March Exhibitions: “A Walk in the Woods” by Wendy Allen, “Wildlife Wedding Cakes” by Nancy Milford, & the “Bienville Fallen Oak Exhibition”
This March, the Mobile Arts Council’s Gallery @ Room 1927 will feature three exhibitions: A Walk in the Woods by Wendy Allen, Wildlife Wedding Cakes by Nancy Milford, and the Fallen Bienville Oak Exhibition. Gallery Hours are 11 a.m. to 5 p.m. on Tuesdays – Fridays and 11 a.m. to 2 p.m. on Saturdays. These exhibitions will hang through Thursday, March 31st. The gallery will be closed Saturday, March 19th for a private Saenger event.
A Walk in the Woods showcases Wendy Allen’s love for the wildlife- especially the trees- that she has admired her entire life. Growing up in Mobile, Wendy’s youth was spent walking in tree-lined neighborhoods and school yards. The massive trees always seemed to be welcoming her with open arms, inviting her to climb up and see the world from the top. This fascination and love of trees has only grown stronger over the years. As a self-taught artist, Wendy’s road to painting has been a long time in coming. She grew up in a large family of creative siblings, who she greatly admired, but felt a little intimidated to join. She dabbled with drawing after her children were grown, continued painting with her grandchildren, and always was doodling in her journals. In 2015, Wendy, along with her siblings, produced an exhibit showcasing the diversity of art in their family with the Mobile Arts Council. In 2016, Wendy decided to make a grand tour, by car, around the country to see as many Champion trees as she could. She visited 13 states, traveled over 12,000 miles, and saw the most magnificent trees- the Oaks of South Carolina, the Cottonwoods of Utah, the Sycamores of Pennsylvania, and the Copper Beeches of Massachusetts, just to name a few. In 2017, she sold her home, bought a camper and truck, and took off with her dog, Shadow, heading out on the road again to experience the country. For the next three years Wendy would travel to New Mexico, Arizona, Virginia, Florida, and all points in between. “The diversity in my country is amazing, and that is how my paintings began to come together. Now in the 80th year of my life, I offer these diverse pieces showcasing my love of the forest, and all the creatures, especially my trees, that live there.”
Nancy Milford’s Wildlife Wedding Cakes celebrates wildlife, and what better way to celebrate than cake! Nancy grew up in Baldwin County, when porches were still made for sleeping, and picnic tables were for picking fresh bay crabs, corn, and beans. She is a self-taught artist currently pursuing dual degrees in art and pastry at Coastal Alabama Community College. She holds a B.S. in biology and a M.S in engineering. Her artwork predominately deals with nature themes and can be can be scientific or whimsical, depending on the goal of the specific art project. She is a member of the Mobile Arts Council and the American Society of Botanical Artists. Wildlife Wedding Cakes blends wildlife habitats and human celebration, representing the need to create better lives for all. This exhibition explores the beginning of commitment, love, and pro-creation, all necessary for the continuation of species. The idea for this exhibition occurred early in the pandemic when the world was still and silent, if only for a moment. “A bobcat felt free enough to make a curious appearance in my front yard. This encounter made me realize how wildlife lives in forced isolation based on humanity’s whims. With two years of my own Covid isolation, I have gained new empathy for the condition of our wildlife. Our coastal habitat is an intricate and delicate web of ecology that requires protection to minimize human impact on wildlife. This exhibition is my way to celebrate wildlife and honor their right to live less encumbered by human impact.”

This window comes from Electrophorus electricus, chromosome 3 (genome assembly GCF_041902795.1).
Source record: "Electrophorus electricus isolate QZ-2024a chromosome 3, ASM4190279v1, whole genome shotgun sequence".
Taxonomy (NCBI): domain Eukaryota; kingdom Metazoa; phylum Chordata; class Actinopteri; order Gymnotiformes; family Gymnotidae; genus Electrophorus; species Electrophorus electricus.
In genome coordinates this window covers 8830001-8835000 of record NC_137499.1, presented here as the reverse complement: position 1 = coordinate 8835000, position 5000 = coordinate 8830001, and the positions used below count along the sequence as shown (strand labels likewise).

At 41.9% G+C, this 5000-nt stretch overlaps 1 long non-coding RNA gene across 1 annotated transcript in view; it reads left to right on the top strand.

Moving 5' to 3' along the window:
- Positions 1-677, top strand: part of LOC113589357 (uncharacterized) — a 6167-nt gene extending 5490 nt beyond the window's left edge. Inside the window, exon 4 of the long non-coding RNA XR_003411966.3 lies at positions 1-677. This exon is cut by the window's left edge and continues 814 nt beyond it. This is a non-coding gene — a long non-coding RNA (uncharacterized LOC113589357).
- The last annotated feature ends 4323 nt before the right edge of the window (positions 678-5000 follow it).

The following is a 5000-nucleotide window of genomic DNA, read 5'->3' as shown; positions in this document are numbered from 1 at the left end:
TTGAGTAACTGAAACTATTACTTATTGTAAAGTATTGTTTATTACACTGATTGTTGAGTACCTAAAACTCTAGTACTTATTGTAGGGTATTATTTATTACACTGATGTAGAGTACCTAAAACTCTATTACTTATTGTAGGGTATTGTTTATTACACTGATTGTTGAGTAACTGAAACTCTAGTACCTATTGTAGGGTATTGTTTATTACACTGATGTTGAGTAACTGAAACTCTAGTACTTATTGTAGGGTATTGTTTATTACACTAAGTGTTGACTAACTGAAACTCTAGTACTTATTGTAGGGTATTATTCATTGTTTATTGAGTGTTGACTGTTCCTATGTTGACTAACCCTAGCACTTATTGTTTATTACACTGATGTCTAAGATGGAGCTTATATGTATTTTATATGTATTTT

In September of 2020, the Gulf Coast was ravaged by Hurricane Sally. While Mobile did not suffer the worst of the storm, nearly 20 of the historic Bienville Square oak trees fell to her devastating winds. Almost a year and a half later, pieces of these iconic oak trees are being given new life in the Mobile Arts Council Gallery @ Room 1927. Artists of varying backgrounds, art styles, and personal ties to Mobile claimed pieces of the fallen trees in early 2021, and are now returning them as fully realized pieces of art for the Fallen Bienville Oak Exhibition. From bowls to frames and beyond, almost 50 artists have assisted in redefining this tragedy into artistic triumph. While the oak trees may no longer be standing in Bienville Square, these works remind Mobilians of their rich history and the significance of the arts in our community.
Thank you to all of the participating artists: Paul Campbell, Chris Fayland, Brandon Fischer, Bradford Ladd, Michael Lenga, April Livingston, Charity Mason, Gary Mason, Andrew Mosley, Abe Partridge, Wanda Sullivan, Steven Reece, Fred Rettig, Ben Reynolds, Samantha Breland Savage, Kathleen Kirk Stoves, Renee Wallace, William Winston Whitfield, Amanda Youngblood, Azalea Home & Custom Furniture, and Delta Scott Woodworks.
Will the pieces in the Fallen Bienville Oak Exhibition be available for sale?
Yes, there are a few pieces in the collection that are part of a silent auction, and those will be available for bidding until March 31st. Other pieces are for sale, but not a part of the silent auction. Please stop by the gallery (6 S Joachim St., Room 1927) or email firstname.lastname@example.org if you would like to move forward with any purchases or bids!